It’s not news that the Cubs and Rays have had talks. They’ve had dialogue regarding several players in the past and the disparity in their markets, competitiveness, and talent levels makes them natural partners for a deal. The Cubs’ need for controllable pitching and the Rays’ wealth in that area means it’s impossible for them not to at least give a nod and maybe even a “call me” pantomime from across the room at various league functions.
So I guess it shouldn’t come as any kind of a shock that the two sides have actually talked about Chris Archer. A frequent guest on the Spiegel and Parkins Show (full interview available in Hour 3) on 670 The Score, Yahoo’s Jeff Passan joined them — as he does every Monday at 11am CT — to talk about the Cubs’ potential attempts to reclaim their former prospect and what it would take to land him.
“They’ve had discussions with the Rays in the past about Chris Archer and I think he makes the most sense in terms of the Cubs’ MO, going for cost controlled starting pitching,” Passan said. “But he’s going to cost Eloy Jimenez. And that’s gonna big the big question in Chicago over the next six weeks.
“Is it worth giving up Eloy Jimenez to make another run at it this year when you have a team that we’re well past the third of the season mark and they’re still a .500 team?”
That’s a pretty steep price, even for someone who’s as good and has as much potential as Archer, particularly when he’s earning very little, relatively speaking. Asking a king’s ransom makes total sense for an elite pitcher who can be controlled through 2021 for $34 million. But does he alone alleviate all of the Cubs’ issues right now and is Tampa Bay really motivated to move him right now?
The answer to both of those questions, of course, is “no.”
“I don’t think they’re gonna trade Jimenez for a rental,” Passan continued. “Remember, they paid mightily and handily for Aroldis Chapman last year. Gleyber Torres is going to be an All-Star shortstop and you don’t grow those things on trees. So they felt, though, that last year they were in the position where they got Aroldis Chapman, their chances of winning the World Series went up significantly. And as it turns out, they did win the World Series.” [People forget that.]
Thing is, Archer’s not a rental (despite the way the quote is presented, Passan did not indicate that he was). And given that the next two non-option years of his deal are only around $7 AAV, it’s not as though Archer’s blowing up the bottom line. Then he’s got team options for only $9 million and $11 million, so even in those dreaded post-30 seasons, he’s still earning less than half what a pitcher of his caliber is worth on the open market.
For the Cubs, then, this is a matter of immediate return on investment. Will they really be able to extract more value from such a deal if they do it now rather than in December? Or after next year? This isn’t nearly the same as the Aroldis Chapman deal, but that move depleted the farm system enough that they might not want to further empty their cupboards. Then again, they’ve already got all the bats they need in Chicago and have spoken publicly about dealing from position player depth to acquire pitching.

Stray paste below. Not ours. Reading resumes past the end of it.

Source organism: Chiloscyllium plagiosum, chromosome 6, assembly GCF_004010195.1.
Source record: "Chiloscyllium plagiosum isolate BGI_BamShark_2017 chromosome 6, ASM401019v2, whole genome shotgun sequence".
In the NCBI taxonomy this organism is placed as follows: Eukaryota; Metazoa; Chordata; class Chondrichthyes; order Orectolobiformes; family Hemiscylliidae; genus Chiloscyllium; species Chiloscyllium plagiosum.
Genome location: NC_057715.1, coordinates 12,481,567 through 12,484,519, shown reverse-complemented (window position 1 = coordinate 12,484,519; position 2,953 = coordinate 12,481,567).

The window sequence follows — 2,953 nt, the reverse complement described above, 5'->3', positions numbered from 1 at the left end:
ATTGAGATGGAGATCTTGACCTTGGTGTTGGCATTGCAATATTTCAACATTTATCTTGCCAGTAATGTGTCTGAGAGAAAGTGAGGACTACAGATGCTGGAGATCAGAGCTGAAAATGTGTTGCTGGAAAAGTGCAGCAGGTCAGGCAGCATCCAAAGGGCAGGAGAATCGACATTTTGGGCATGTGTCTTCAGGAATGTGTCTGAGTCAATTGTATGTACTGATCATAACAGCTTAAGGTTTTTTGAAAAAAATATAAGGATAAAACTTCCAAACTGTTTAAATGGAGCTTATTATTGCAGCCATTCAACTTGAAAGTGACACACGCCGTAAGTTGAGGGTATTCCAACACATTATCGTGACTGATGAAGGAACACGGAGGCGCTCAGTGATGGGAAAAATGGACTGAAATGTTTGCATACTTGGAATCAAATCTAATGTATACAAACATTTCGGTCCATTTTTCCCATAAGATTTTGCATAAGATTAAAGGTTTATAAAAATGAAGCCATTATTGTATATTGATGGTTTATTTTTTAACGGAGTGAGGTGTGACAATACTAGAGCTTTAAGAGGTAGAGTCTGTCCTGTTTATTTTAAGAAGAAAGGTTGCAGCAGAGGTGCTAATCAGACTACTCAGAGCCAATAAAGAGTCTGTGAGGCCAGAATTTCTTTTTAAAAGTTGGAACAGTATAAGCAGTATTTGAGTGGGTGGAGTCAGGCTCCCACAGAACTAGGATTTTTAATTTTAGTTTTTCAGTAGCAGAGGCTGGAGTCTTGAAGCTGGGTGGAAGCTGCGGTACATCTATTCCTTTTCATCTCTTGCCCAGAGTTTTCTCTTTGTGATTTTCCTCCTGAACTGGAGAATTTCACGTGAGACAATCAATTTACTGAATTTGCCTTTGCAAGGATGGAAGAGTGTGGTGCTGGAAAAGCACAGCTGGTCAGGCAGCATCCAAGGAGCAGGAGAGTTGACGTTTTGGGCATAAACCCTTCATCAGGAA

What it may come down to is the trash fire of a division in which the Cubs play, which allows them to remain in the race with a .500 record or run away and hide if they get healthy and just get decent performances from their starters.
“I think this is the week the season turns around for the Cubs,” Passan predicted. “They have 20 games between now and the All-Star break, I think they win 13 of them and go in six over [.500].”
Chris Archer could absolutely help the Cubs to cement the division and would be a big piece in another playoff run, but I’m not sure how much the Cubs feel they need him at this point. They aren’t in a position where their window is closing at the end of the season and they don’t need to pull out all the stops here. With the core together for several more years, they can be patient when it comes to these blockbuster-type deals.
On the other side of the equation, it’s not as though the Rays are stuck having to move Archer now lest they lose him for nothing. So they’re going to make a huge ask and if someone answers, cool.
Perhaps it’s my skepticism that Archer will really be moved at all in the next couple years or my belief that Jimenez could be a middle-of-the-order monster in the not-too-distant future. Actually, it’s more a matter of probably having to add on two or three prospects — and not some no-names, either — in addition to Jimenez that gives me pause. A trade between these teams does make sense at some point, but I just don’t see that point being this season.
It’s sure fun to talk about, though. I mean, Archer is like the golden goose when it comes to what the Cubs need: under 30, cheap, great stuff, cheap, awesome personality, cheap. Did I mention he’s not making a ton of money over the next four seasons and would give them all kinds of flexibility to address other rotation needs? Better watch out before I convince myself that this is a great deal and get my hopes up that it’ll happen. Which it won’t.
Unless it does.